{
            
        }
 
        void _zipDomainDataSource_LoadedData(object sender, LoadedDataEventArgs e)
        {
        }
 
        public System.Collections.IEnumerable Data
        {
            get { return this._myData; }
            set { this._myData = value;  }
        }
 
        public ICollectionView DataView
        {
            get { return this._myDataView; }
        }
 
        private void RaisePropertyChanged(string propertyName)
        {
            if (PropertyChanged != null)
                PropertyChanged(this, new PropertyChangedEventArgs(propertyName));
        }
 
        private void SaveCommand(object parameter) {
            this._myDomainDataSource.DomainContext.SubmitChanges();
        }
 
        public bool SaveCommand_CanExecute(object parameter)
        {
            return true;
        }
     }
}

The View Model class calls this custom handler class to wrap the common command interface:

using System;
using System.Net;
using System.Windows;
using System.Windows.Controls;
using System.Windows.Documents;
using System.Windows.Ink;
using System.Windows.Input;
using System.Windows.Media;
using System.Windows.Media.Animation;
using System.Windows.Shapes;
using System.Windows.Input;

namespace BusinessApp
{

     public class DelegateCommand : ICommand   {   
         Func<object, bool> canExecute;   
         Action<object> executeAction;   
         bool canExecuteCache;   
         
         public DelegateCommand(Action<object> 
                executeAction, Func<object, bool> canExecute)   
         {   
             this.executeAction = executeAction;  
             this.canExecute = canExecute;  
         }  
         
         #region ICommand Members  
         
         public bool CanExecute(object parameter)  
         {  
             bool temp = canExecute(parameter);  
             
             if (canExecuteCache != temp)  
             {  
                 canExecuteCache = temp;  
                 if (CanExecuteChanged != null)  
                 {  
                     CanExecuteChanged(this, new EventArgs());  
                 }  
             }  
             
             return canExecuteCache;  
         }  
         
         public event EventHandler CanExecuteChanged;  
         
         public void Execute(object parameter)  
         {  
             executeAction(parameter);  
         }  
         
         #endregion  
     }
}

Lastly, I want to access the View Model class directly from my .xaml file; you can remove all references to RIA Services and do late binding like this if you want:

namespace BusinessApp
{
    public partial class Page1 : Page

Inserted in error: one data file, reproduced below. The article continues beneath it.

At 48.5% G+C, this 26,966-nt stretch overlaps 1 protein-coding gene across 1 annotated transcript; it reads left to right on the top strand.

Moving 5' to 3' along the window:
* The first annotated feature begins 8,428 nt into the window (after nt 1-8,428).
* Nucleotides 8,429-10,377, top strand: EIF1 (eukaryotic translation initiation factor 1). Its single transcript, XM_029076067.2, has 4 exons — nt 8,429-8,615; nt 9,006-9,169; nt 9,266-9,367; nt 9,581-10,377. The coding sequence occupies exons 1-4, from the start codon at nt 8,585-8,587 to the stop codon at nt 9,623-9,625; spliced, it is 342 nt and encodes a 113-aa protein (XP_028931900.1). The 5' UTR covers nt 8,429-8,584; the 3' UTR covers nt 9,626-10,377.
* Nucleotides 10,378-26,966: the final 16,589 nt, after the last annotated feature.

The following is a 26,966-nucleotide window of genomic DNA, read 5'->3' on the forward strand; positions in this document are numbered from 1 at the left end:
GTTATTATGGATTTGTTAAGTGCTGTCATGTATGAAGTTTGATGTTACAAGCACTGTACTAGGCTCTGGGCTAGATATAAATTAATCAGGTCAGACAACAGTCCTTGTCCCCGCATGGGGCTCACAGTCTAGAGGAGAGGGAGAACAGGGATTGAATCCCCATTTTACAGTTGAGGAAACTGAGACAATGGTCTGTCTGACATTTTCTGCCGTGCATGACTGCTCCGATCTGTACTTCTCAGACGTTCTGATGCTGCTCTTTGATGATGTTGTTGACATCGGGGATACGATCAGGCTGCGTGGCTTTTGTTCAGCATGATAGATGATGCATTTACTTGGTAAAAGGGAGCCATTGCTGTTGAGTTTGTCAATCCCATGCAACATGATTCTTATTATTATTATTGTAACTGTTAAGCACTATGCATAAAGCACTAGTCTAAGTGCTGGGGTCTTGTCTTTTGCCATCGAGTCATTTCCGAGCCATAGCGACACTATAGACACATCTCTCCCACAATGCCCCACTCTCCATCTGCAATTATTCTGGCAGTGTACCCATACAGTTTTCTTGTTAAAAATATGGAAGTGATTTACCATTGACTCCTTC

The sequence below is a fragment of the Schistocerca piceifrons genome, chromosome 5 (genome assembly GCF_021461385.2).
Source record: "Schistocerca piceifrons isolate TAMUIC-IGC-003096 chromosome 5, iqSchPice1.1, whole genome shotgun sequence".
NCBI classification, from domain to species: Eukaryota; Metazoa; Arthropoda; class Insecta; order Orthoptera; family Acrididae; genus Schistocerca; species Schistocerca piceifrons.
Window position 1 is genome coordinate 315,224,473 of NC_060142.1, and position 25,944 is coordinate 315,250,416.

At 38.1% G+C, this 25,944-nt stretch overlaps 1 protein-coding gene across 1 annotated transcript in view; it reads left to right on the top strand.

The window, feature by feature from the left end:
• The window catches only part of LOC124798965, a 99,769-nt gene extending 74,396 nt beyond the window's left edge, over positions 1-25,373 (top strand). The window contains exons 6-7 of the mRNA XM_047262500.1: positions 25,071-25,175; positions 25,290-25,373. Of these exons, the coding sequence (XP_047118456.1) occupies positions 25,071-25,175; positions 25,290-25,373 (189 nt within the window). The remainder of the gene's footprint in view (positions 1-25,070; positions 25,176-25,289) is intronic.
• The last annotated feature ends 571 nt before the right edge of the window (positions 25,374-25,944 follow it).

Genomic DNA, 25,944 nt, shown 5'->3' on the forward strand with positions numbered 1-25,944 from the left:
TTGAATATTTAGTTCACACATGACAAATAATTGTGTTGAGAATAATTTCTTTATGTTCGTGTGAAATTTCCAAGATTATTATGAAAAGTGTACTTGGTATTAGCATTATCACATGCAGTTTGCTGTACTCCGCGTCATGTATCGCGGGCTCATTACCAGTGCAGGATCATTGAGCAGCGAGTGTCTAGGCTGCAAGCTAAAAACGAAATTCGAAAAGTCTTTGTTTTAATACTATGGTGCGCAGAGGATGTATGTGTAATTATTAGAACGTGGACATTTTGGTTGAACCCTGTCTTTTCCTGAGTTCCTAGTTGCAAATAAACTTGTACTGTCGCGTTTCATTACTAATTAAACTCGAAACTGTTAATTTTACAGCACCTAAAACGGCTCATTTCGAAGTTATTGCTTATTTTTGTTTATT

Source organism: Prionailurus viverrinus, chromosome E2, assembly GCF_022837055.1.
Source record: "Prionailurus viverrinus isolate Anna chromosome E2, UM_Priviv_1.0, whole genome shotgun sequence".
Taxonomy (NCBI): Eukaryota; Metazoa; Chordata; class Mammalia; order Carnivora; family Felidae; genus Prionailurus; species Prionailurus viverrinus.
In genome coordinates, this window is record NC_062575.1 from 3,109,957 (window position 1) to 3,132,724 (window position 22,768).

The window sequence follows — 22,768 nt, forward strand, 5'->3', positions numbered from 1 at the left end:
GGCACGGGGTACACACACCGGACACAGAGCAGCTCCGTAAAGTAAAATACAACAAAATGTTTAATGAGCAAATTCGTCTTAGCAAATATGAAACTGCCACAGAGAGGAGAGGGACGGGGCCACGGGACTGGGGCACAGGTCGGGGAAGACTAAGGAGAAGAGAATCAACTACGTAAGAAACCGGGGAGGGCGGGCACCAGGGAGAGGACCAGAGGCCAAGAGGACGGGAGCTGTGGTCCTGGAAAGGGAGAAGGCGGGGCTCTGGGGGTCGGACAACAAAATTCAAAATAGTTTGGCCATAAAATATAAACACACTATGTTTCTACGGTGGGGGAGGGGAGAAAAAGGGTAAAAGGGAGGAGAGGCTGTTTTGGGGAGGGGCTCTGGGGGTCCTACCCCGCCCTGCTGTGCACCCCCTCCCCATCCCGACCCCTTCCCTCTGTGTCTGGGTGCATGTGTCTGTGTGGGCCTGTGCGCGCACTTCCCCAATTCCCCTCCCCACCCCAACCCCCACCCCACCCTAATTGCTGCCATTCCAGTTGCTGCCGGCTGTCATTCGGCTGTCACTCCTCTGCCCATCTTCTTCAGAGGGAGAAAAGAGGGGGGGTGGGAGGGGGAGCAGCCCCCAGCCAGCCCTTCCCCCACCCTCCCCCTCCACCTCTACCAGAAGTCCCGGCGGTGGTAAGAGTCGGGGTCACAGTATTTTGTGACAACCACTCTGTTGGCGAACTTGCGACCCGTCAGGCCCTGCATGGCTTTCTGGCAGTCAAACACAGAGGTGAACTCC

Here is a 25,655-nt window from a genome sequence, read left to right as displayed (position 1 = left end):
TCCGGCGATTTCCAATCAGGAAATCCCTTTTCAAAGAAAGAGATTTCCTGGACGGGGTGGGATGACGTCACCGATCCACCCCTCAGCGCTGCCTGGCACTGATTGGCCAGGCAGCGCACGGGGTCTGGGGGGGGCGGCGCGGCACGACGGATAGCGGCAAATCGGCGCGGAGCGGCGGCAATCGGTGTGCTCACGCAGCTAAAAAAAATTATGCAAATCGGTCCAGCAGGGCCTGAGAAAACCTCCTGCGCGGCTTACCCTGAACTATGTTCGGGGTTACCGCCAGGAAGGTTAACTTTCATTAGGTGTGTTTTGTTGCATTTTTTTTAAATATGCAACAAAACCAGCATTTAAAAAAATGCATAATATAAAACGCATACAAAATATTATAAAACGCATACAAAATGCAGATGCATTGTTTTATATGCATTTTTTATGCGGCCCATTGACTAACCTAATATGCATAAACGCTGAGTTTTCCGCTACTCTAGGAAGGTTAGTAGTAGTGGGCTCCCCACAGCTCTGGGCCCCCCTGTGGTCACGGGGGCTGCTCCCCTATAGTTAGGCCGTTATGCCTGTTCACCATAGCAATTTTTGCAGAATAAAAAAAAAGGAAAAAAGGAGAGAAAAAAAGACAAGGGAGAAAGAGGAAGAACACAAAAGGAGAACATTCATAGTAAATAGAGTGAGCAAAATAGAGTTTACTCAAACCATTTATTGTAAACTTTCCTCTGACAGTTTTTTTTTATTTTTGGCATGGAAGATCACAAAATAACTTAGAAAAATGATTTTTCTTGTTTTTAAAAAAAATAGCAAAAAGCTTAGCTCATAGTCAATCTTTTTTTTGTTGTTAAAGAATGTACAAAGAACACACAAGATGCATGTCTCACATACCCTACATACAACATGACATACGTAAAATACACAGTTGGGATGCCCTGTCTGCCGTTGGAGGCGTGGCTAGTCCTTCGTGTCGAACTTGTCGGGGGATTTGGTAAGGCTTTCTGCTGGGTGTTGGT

{
        public Page1()
        {
            DataContext = new ZipViewModel();
            InitializeComponent();
        }

        // Executes when the user navigates to this page.
        protected override void OnNavigatedTo(NavigationEventArgs e)
        {
        }
    }
}

However, it is my preference to reference the View Model directly from the .xaml file because then we can see the object in our data sources. All you have to do is create a reference to your namespace in the page definition: xmlns:myApp="clr-namespace:BusinessApp". Then just reference that resource:

<UserControl.Resources>
    <myApp:ZipViewModel x:Key="zipDomainDataSources"></myApp:ZipViewModel>
</UserControl.Resources>

Using the context in a control is done by setting the explicit data context:

<Button.DataContext>
    <Bind Source="{StaticResource zipDomainDataSource}" Path="Data" />
</Button.DataContext>

Command callbacks can then be done by calling the iCommand on your View Model (see the stricken portion from the above .xaml):

Command = "{Binding SaveMe}"

Conclusion

Here is a sample of this solution; you will need to use 7Zip to extract these files because of the high rate of compression:

As you can see, having a domain service factory adds a tremendous amount of flexibility to how domain services are provided, and keeps our POCO DLLs context unaware. Concluding this article, the attached solution demonstrates a Silverlight 4 solution using the Model View View Model (MVVM) pattern and POCO entities. I hope this helps all of you C# business application developers out there, because this technology is still fairly new, and it is hard to find good resources.

License

This article, along with any associated source code and files, is licensed under The Code Project Open License (CPOL)

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Beavis Killer

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Comments and Discussions

 
GeneralPOCO - plain old class objects PinmemberJohanJvR13-Dec-10 4:13 
Hi,
 
Don't want to annoying just did know how to send you a private message.
 
POCO = Plain old CLR objects.
 
Cheers
GeneralRe: POCO - plain old class objects PinmemberBeavis Killer13-Dec-10 6:47